Anchored for the Evening: Post a Lookout to Stay Safe | Boating Safety

Anchored for the Evening: Post a Lookout to Stay Safe

Posting an anchor watch will help keep you and your crew safe at night.

Rotating anchor watch

Rotating the anchor watch shares the burden and helps ensure the safety of the crew.

Jim Hendricks

Standing watch while your boat lies on anchor might sound easy, but try staying awake and alert to potential dangers all night on the hook. Unless there are fish biting under the boat in the dark, you’ll eventually fall asleep, at least momentarily. I know. I’ve been there.

I have a solution for you, but first let’s talk about the importance of a lookout if your fishing takes you on a trip that involves anchoring for the evening. In this situation, an anchor watch is not only a good idea, it’s required, according to the U.S. Coast Guard’s interpretation of international maritime law.

The International Regulations for Preventing Collisions at Sea (COLREGS) Rule 5 (known as the Look Out Rule), states: “Every vessel shall at all times maintain a proper lookout by sight and hearing as well by all available means appropriate in the prevailing circumstances and conditions so as to make a full appraisal of the situation and of the risk of collision.” On top of this, I insist that anyone who stands watch or ventures out on deck wears a Coast Guard-approved lifejacket at all times.

Lest you believe I'm getting all high and mighty, I’ll admit to having left the deck unattended on occasion while my crew and I caught some shuteye in a quiet, secluded anchorage. Yet I always make it a practice to get up at least every hour to scan the surroundings, check our angle on the rode and make sure the anchor isn’t dragging.

However, in anchorages subject to boat traffic or where there are other boats fishing, it’s a different story. I post an anchor-watch at all times.

The Coast Guard is aware that not every vessel maintains a lookout while at anchor, but also admonishes skippers and crews who sleep through the night. “This practice is dangerous, as well as well being a violation of basic seamanship law,” the Coast Guard states in a recent news release directed at Alaskan commercial fishermen. The Coast Guard may issue citations for violations of Rule 5, with potential fines up to $6,500.

Relying solely on radar guard-zone alarms or GPS anchor-watch alarms is not sufficient, says the Coast Guard, though this equipment should be used to augment lookout measures.

While it’s the captain’s ultimate responsibility to maintain an anchor-watch, the best procedure is to rotate lookout responsibilities among the crew. It helps to have four crew available, but it can also work with as few as two. In any case, two-hour shifts keep each crew alert throughout his/her watch. To stay awake, set your mobile phone or digital wristwatch sound an alarm at 15-minute increments.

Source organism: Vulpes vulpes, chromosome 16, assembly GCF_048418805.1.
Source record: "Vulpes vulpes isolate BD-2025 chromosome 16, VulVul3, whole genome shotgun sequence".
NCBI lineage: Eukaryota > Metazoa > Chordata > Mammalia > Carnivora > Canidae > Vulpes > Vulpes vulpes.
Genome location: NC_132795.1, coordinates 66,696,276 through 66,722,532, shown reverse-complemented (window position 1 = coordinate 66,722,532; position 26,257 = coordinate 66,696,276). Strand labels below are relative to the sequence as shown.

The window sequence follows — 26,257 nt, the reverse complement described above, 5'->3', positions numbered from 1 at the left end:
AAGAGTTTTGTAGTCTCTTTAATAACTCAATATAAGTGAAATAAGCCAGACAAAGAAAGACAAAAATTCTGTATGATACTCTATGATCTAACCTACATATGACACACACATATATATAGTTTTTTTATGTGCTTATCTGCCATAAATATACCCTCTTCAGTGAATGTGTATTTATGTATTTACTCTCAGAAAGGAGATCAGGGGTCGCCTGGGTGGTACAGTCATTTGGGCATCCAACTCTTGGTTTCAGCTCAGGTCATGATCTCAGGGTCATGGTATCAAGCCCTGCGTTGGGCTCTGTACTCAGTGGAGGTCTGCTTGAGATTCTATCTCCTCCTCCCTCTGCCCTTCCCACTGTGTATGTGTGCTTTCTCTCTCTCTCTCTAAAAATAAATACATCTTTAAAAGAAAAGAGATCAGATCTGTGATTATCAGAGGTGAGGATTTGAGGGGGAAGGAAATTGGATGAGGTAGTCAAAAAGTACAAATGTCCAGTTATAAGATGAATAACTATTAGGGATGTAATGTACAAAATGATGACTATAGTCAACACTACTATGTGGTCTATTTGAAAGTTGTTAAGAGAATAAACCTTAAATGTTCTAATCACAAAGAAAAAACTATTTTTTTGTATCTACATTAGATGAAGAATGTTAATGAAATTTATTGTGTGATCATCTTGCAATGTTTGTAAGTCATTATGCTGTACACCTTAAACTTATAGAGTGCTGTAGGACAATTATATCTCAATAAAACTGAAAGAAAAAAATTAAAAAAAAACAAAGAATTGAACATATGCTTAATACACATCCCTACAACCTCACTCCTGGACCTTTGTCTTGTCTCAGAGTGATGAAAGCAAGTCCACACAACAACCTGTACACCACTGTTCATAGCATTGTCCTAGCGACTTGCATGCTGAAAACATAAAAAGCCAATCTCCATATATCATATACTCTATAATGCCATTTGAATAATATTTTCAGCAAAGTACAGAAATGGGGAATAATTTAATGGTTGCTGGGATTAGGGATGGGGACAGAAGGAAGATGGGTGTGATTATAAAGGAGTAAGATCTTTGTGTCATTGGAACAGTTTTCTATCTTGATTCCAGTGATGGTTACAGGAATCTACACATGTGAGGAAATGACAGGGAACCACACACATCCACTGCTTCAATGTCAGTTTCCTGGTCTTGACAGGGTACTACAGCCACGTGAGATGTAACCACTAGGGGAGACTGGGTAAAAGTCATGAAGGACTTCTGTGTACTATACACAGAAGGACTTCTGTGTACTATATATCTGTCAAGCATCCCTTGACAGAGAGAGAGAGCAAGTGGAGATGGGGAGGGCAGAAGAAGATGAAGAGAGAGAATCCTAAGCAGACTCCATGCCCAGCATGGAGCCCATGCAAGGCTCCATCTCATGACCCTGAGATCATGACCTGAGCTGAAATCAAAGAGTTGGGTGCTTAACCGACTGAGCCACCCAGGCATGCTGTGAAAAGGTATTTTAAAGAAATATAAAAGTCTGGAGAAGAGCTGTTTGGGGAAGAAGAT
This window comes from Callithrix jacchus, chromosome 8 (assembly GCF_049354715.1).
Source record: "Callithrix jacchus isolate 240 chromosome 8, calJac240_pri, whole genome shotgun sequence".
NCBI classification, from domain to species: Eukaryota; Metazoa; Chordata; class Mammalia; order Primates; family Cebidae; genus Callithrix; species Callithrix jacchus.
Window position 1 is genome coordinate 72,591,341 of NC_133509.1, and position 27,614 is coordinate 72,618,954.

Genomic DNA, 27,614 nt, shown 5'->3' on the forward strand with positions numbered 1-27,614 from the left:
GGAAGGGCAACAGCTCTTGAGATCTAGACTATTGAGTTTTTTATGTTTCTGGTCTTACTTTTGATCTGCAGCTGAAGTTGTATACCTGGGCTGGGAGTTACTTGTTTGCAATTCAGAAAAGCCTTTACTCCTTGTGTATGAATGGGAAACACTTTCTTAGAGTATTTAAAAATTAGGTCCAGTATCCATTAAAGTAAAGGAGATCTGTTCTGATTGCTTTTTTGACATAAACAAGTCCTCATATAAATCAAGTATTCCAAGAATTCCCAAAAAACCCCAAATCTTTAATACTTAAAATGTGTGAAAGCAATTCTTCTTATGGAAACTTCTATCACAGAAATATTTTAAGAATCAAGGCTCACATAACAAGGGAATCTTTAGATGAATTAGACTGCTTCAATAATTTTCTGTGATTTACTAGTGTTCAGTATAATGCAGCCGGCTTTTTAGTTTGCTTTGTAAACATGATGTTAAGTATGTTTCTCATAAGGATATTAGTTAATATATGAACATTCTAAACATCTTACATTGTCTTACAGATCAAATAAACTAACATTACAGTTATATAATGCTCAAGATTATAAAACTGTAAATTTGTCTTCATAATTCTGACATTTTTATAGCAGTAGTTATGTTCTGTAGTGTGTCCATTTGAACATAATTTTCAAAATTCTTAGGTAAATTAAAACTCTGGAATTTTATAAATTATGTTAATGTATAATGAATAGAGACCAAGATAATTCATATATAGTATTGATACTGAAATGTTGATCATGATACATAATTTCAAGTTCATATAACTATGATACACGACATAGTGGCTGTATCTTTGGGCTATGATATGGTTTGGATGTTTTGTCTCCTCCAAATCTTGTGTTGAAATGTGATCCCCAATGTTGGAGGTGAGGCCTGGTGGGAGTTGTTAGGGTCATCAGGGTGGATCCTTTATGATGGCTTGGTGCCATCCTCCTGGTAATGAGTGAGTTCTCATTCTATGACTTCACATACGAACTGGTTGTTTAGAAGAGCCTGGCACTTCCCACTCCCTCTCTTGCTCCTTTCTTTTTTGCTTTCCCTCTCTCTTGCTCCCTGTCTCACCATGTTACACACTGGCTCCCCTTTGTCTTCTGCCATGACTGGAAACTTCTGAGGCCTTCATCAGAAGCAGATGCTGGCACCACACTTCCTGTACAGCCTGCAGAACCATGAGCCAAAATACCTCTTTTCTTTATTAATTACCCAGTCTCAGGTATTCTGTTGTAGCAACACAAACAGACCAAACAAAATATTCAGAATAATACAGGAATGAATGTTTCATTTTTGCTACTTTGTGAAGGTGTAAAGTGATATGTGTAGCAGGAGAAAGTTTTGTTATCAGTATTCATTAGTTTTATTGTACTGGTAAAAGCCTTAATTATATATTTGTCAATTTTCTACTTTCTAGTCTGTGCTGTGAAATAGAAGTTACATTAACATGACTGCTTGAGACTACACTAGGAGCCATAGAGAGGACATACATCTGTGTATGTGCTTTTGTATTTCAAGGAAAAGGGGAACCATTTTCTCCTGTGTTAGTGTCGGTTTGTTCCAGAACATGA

Crew members also need to be able to respond in an emergency, so make sure everyone knows how to start the engine(s), maneuver the boat and retrieve the anchor line if, for example, another vessel approaches too closely, the anchor drags, the rode breaks or a sudden storm threatens the boat. At the very least, the lookout should awaken the captain and call on hands on deck as soon as he or she senses impending danger.

Though no one likes to get rousted out of warm bunk in the middle of the night, rotating the anchor watch shares the burden and helps ensure the safety of the crew, while also allowing everyone on board to rest more comfortably knowing that there’s a lookout on deck. It will also means you are complying with the law.

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The U.S. Coast Guard is asking all boat owners and operators to help reduce fatalities, injuries, property damage, and associated healthcare costs related to recreational boating accidents by taking personal responsibility for their own safety and the safety of their passengers. Essential steps include: wearing a life jacket at all times and requiring passengers to do the same; never boating under the influence (BUI); successfully completing a boating safety course; and getting a Vessel Safety Check (VSC) annually from local U.S. Coast Guard Auxiliary, United States Power Squadrons(r), or your state boating agency's Vessel Examiners. The U.S. Coast Guard reminds all boaters to "Boat Responsibly!" For more tips on boating safety, visit